This is my second article about Apache Spark architecture and today I will be more specific and tell you about the shuffle, one of the most interesting topics in the overall Spark design. The previous part was mostly about general Spark architecture and its memory management. It can be accessed here. The next one is about Spark memory management and it is available here.
brought to you by Alexey Grishchenko
What is the shuffle in general? Imagine that you have a list of phone call detail records in a table and you want to calculate amount of calls happened each day. This way you would set the “day” as your key, and for each record (i.e. for each call) you would emit “1” as a value. After this you would sum up values for each key, which would be an answer to your question – total amount of records for each day. But when you store the data across the cluster, how can you sum up the values for the same key stored on different machines? The only way to do so is to make all the values for the same key be on the same machine, after this you would be able to sum them up.
There are many different tasks that require shuffling of the data across the cluster, for instance table join – to join two tables on the field “id”, you must be sure that all the data for the same values of “id” for both of the tables are stored in the same chunks. Imagine the tables with integer keys ranging from 1 to 1’000’000. By storing the data in same chunks I mean that for instance for both tables values of the key 1-100 are stored in a single partition/chunk, this way instead of going through the whole second table for each partition of the first one, we can join partition with partition directly, because we know that the key values 1-100 are stored only in these two partitions. To achieve this both tables should have the same number of partitions, this way their join would require much less computations. So now you can understand how important shuffling is.
Discussing this topic, I would follow the MapReduce naming convention. In the shuffle operation, the task that emits the data in the source executor is “mapper”, the task that consumes the data into the target executor is “reducer”, and what happens between them is “shuffle”.
Shuffling in general has 2 important compression parameters: spark.shuffle.compress – whether the engine would compress shuffle outputs or not, and spark.shuffle.spill.compress – whether to compress intermediate shuffle spill files or not. Both have the value “true” by default, and both would use spark.io.compression.codec codec for compressing the data, which is snappy by default.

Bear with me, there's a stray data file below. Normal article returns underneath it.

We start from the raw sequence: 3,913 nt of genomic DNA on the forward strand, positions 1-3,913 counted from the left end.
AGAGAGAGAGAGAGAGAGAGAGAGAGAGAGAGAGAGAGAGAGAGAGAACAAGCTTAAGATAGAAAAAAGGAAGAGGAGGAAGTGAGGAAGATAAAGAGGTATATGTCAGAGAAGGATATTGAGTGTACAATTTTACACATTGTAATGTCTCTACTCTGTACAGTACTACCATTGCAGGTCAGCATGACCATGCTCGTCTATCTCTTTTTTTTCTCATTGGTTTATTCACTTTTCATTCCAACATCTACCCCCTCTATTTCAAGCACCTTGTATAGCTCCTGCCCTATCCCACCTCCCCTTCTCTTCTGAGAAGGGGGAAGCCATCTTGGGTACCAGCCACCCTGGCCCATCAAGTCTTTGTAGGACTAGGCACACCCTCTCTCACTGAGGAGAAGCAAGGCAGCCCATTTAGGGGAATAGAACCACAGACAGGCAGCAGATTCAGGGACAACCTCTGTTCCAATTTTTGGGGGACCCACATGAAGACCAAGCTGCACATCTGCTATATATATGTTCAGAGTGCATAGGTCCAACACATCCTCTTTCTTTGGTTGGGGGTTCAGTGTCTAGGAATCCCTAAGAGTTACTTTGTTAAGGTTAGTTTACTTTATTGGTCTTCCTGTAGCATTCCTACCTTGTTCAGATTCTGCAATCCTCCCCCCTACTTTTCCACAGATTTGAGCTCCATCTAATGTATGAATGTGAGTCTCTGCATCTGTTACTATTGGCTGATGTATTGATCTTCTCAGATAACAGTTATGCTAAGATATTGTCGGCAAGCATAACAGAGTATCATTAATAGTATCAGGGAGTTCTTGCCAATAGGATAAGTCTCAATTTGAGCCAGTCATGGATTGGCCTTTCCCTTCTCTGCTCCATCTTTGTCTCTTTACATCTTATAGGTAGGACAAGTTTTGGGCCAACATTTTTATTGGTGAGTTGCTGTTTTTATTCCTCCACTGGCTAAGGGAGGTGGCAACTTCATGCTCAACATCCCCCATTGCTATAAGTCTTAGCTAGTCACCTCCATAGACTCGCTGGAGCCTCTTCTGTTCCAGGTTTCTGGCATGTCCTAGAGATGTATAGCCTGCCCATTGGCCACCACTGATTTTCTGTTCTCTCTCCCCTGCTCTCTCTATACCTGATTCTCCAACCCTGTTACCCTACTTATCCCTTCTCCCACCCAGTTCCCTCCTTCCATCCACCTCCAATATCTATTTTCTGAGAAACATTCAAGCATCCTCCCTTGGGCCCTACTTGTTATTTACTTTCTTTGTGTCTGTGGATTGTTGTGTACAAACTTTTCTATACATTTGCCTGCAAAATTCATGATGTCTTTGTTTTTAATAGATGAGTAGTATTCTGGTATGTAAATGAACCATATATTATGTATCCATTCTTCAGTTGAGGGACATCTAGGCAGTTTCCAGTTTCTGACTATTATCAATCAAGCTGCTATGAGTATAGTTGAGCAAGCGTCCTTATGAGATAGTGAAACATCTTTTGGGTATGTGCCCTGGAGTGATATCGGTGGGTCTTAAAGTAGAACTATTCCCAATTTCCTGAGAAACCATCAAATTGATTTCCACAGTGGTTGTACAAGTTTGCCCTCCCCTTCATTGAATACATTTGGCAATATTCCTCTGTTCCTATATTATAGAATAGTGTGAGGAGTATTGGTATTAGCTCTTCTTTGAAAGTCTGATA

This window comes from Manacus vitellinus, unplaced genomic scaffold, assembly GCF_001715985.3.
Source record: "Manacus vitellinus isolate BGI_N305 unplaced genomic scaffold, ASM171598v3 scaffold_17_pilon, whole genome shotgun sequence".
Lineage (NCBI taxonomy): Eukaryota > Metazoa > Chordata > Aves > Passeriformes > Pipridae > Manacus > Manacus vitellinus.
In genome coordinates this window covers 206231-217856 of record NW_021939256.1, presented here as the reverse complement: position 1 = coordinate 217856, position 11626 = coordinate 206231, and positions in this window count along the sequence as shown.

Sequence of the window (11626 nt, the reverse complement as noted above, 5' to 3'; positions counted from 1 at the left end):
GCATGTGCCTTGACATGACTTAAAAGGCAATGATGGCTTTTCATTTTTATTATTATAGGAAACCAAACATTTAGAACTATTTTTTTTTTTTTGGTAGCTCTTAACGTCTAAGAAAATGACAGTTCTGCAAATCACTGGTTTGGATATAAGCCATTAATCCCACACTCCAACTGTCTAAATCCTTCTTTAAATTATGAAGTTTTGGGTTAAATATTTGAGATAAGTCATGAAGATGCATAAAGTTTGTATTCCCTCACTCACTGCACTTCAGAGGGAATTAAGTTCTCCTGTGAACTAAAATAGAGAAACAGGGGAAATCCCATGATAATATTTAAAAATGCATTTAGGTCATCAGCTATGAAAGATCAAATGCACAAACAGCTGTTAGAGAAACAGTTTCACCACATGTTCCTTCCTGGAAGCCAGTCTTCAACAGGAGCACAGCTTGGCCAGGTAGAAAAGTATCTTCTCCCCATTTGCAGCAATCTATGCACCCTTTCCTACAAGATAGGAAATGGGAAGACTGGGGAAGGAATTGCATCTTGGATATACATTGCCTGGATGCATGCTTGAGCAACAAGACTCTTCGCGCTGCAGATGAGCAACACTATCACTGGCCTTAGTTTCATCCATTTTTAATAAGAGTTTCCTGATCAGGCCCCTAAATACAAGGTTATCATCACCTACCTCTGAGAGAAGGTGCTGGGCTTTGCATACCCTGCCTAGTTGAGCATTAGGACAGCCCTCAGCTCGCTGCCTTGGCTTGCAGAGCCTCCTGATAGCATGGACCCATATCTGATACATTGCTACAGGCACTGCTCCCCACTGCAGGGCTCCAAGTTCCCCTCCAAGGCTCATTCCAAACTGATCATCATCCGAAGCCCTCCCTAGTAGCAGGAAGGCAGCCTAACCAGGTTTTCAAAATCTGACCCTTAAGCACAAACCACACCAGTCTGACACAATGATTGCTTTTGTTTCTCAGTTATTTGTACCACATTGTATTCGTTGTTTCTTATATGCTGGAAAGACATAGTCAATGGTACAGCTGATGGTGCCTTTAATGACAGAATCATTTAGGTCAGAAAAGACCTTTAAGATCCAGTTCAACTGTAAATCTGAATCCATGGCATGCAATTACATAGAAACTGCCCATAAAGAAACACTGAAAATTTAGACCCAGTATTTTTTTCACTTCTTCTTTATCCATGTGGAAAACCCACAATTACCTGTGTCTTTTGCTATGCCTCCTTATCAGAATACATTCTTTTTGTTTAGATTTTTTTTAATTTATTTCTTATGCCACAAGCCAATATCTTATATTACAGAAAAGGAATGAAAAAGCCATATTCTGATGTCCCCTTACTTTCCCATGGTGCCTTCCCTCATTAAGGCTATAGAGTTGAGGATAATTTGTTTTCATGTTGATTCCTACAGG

As you might know, there are a number of shuffle implementations available in Spark. Which implementation would be used in your particular case is determined by the value of spark.shuffle.manager parameter. Three possible options are: hash, sort, tungsten-sort, and the “sort” option is default starting from Spark 1.2.0.
Prior to Spark 1.2.0 this was the default option of shuffle (spark.shuffle.manager = hash). But it has many drawbacks, mostly caused by the amount of files it creates – each mapper task creates separate file for each separate reducer, resulting in M * R total files on the cluster, where M is the number of “mappers” and R is the number of “reducers”. With high amount of mappers and reducers this causes big problems, both with the output buffer size, amount of open files on the filesystem, speed of creating and dropping all these files. Here’s a good example of how Yahoo faced all these problems, with 46k mappers and 46k reducers generating 2 billion files on the cluster.
The logic of this shuffler is pretty dumb: it calculates the amount of “reducers” as the amount of partitions on the “reduce” side, creates a separate file for each of them, and looping through the records it needs to output, it calculates target partition for each of them and outputs the record to the corresponding file.
Here is how it looks like:
There is an optimization implemented for this shuffler, controlled by the parameter “spark.shuffle.consolidateFiles” (default is “false”). When it is set to “true”, the “mapper” output files would be consolidated. If your cluster has E executors (“–num-executors” for YARN) and each of them has C cores (“spark.executor.cores” or “–executor-cores” for YARN) and each task asks for T CPUs (“spark.task.cpus“), then the amount of execution slots on the cluster would be E * C / T, and the amount of files created during shuffle would be E * C / T * R. With 100 executors 10 cores each allocating 1 core for each task and 46000 “reducers” it would allow you to go from 2 billion files down to 46 million files, which is much better in terms of performance. This feature is implemented in a rather straightforward way: instead of creating new file for each of the reducers, it creates a pool of output files. When map task starts outputting the data, it requests a group of R files from this pool. When it is finished, it returns this R files group back to the pool. As each executor can execute only C / T tasks in parallel, it would create only C / T groups of output files, each group is of R files. After the first C / T parallel “map” tasks has finished, each next “map” task would reuse an existing group from this pool.